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Me and Paul Daniels Part VI

What is the legacy of Paul Daniels?  I think there are four principal ones.

Emil JarrowFirstly, I suspect he was the first magician in the UK who showed that it was possible to combine great magic with great comedy.  Now clearly there had been plenty of comedy magicians before Daniels - one thinks of names like Carlton, Fred Culpitt, David Nixon, Billy McComb; but Daniels was surely the first to achieve laughs on a level that a stand-up comedian might achieve whilst simultaneously performing superb magic.  Dai Vernon used to say that there were only two magicians (both US based) he ever saw who got "belly laughs", Frank Van Hoven, 'The Man Who Made Ice Famous' and Emil Jarrow.  I have always thought that Jarrow, unlike Hoven who was more of a burlesque act, was similar to Daniels; both relying on small magic combined with sleight of hand to achieve their success; and both getting those "belly laughs".

Secondly, there were numerous magicians who were clearly influenced by Daniels.  Some of them in a very direct way - the most obvious, and best known, was Wayne Dobson, who achieved his own television success with three series of Wayne Dobson - A Kind of Magic, before his career was cruelly cut short with Multiple Sclerosis.  Sadly there was no love lost between these two great magicians - with Paul accusing Wayne of stealing much of his material; and Wayne retaliating with his own unsubtle insults.  Objectively, if you compare the two acts, there isn't a great deal where there is a direct overlap.  But there is little doubt in my mind that the structure of Wayne's main Ventriloquism routine (which made his name) was very much based on Paul's own routine.

Wayne DobsonBoth started with having two men on stage.  Both involved borrowing money (and both used the same gag to pocket the money).  Both vanished one of the borrowed notes.   Both pretended the trick had gone wrong.  Both then went into another routine - Wayne Vent, Paul Electric Chairs.  And finally both recovered the note in an unexpected place.

It is a similar structure that plenty have followed - including me.  And it's not just my generation.  When Pete Firman, arguably the leading comedy magician performing today, did a TV spot on The John Bishop Show back in 2015, he used exactly the same format.  Two men on stage, money borrowed (same gag as Wayne & Paul had used to retain the money), note vanishes, into a comedy chain escape routine and finished with the recovery of the note.  It is because of that construct surely that Daniels tweeted (with commendable hyperbole) after watching it: "Keep getting asked if I saw Pete Firman's act. Yes. Great act.  I know it is because I have been using that patter and trick for 49 years!"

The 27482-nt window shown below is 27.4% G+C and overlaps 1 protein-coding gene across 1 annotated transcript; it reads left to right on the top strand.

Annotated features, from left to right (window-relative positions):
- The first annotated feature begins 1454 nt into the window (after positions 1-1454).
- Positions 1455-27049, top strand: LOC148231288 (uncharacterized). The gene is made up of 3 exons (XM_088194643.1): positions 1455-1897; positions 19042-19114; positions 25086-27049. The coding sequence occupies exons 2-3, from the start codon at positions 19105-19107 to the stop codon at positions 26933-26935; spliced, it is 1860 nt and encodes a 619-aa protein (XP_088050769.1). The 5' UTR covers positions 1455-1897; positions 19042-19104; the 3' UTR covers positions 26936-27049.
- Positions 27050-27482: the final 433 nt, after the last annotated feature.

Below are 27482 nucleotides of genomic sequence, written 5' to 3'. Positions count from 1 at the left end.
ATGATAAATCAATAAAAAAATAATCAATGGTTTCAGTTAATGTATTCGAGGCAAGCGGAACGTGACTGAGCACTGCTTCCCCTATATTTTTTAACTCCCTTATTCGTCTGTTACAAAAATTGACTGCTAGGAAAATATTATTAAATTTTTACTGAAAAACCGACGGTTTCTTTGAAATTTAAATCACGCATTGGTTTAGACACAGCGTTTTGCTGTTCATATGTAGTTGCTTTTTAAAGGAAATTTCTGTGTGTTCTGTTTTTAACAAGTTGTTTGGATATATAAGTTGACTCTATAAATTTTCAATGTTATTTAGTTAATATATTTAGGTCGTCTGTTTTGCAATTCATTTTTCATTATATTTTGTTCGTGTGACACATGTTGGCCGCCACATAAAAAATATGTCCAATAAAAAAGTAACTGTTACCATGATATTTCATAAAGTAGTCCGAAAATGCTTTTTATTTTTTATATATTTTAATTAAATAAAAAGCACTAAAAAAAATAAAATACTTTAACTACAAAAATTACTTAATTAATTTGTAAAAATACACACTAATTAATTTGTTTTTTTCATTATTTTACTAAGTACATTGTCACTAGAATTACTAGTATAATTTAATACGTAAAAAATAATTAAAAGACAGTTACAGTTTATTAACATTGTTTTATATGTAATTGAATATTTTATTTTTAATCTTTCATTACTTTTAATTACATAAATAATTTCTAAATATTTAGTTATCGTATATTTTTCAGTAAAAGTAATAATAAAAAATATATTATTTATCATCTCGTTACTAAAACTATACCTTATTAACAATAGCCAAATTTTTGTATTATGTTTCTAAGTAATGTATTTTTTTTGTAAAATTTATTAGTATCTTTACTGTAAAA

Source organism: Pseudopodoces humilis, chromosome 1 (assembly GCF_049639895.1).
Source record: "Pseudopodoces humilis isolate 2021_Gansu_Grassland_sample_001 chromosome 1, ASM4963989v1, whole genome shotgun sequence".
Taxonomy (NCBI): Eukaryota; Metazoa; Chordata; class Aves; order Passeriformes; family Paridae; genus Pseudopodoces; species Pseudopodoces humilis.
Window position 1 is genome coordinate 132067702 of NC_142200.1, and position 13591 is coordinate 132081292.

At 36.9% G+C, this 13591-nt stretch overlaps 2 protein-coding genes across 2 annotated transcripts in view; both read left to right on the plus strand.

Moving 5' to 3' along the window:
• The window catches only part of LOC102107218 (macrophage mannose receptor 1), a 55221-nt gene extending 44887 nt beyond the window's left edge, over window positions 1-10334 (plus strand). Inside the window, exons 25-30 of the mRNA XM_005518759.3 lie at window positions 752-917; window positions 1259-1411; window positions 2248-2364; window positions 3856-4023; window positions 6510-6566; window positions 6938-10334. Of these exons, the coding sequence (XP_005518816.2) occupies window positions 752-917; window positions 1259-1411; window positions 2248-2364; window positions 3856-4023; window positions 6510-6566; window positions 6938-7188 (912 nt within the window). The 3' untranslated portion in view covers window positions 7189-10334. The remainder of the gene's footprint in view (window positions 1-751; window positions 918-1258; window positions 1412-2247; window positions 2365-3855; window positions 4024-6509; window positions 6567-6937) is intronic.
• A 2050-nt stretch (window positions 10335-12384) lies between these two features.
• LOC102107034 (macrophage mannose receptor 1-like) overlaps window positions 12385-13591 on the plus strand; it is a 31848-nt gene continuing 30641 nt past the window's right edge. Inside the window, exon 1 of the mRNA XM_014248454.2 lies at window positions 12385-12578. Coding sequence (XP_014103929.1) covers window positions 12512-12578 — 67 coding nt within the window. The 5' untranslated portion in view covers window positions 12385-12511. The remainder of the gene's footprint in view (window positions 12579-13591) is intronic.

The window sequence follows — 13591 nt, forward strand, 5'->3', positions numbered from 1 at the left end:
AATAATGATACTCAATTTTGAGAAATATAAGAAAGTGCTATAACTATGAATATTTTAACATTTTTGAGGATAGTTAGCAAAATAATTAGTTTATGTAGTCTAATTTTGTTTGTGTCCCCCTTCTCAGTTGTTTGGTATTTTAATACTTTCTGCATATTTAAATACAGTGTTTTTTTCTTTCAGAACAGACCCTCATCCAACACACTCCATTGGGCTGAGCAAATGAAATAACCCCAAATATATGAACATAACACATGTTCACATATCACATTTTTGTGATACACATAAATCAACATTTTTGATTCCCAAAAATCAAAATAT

StuffDaniels, though, had an indirect effect on some magicians who were completely opposite to his style.  Geoffrey Durham has stated that part of the reason he developed his character of the Great Soprendo was to be the antithesis to those magicians who came out of the Ken Brooke school of magic (such as Wayne Dobson and Paul Daniels).  John Lenahan, the host of the ground-breaking TV series, Stuff the White Rabbit, deliberately took the mickey out of Paul Daniels in appealing to his Comedy Club audiences.  Similarly Penn & Teller, when they first appeared in the UK, made derogatory remarks about Daniels - to emphasise their differences (something that Penn has subsequently apologised for).

Thirdly, magic on television today - and the resultant huge upsurge in the popularity of close-up and mind-reading in the UK - probably wouldn't have come about if it hadn't been for Daniels.  For once The Paul Daniels Magic Show was taken off air, magicians had to try and find something completely different - if they wanted any chance of getting on television.  No longer was the 'invited audience in the studio watching a comedy magician' acceptable - either to the viewers or the programme makers.  So instead of 'invited audience', we had people stopped in the streets; instead of a 'studio', we had 'real life environments'; and instead of 'comedy magician' we had 'monosyllabic mystery men' (Blaine or Dynamo) or 'mind readers' (Derren Brown).  The results couldn't have been further away from what Daniels had given us.

chop cupAnd the final legacy? - well that is personal; and increasingly private.  Occasionally I do talks in schools.  And I'm often asked who was my greatest influence as a magician.  My response was always the same: Paul Daniels.  However recently I have stopped saying his name because the kids have never heard of him and have no idea who I am talking about.  

My friend Alan Hudson, himself a comedy magician who of course, like we all do, owes so much to Paul Daniels, claims to have seen more magic shows than anyone else of his age - and I wouldn't argue with him.  He recently selected on his blog his five greatest magic shows of all time.  And Paul Daniels wasn't included. 

But then he was too young to have been around in 1981 when Daniels stepped on stage at London's Prince of Wales theatre with just a single cup and a ball and changed my life forever.

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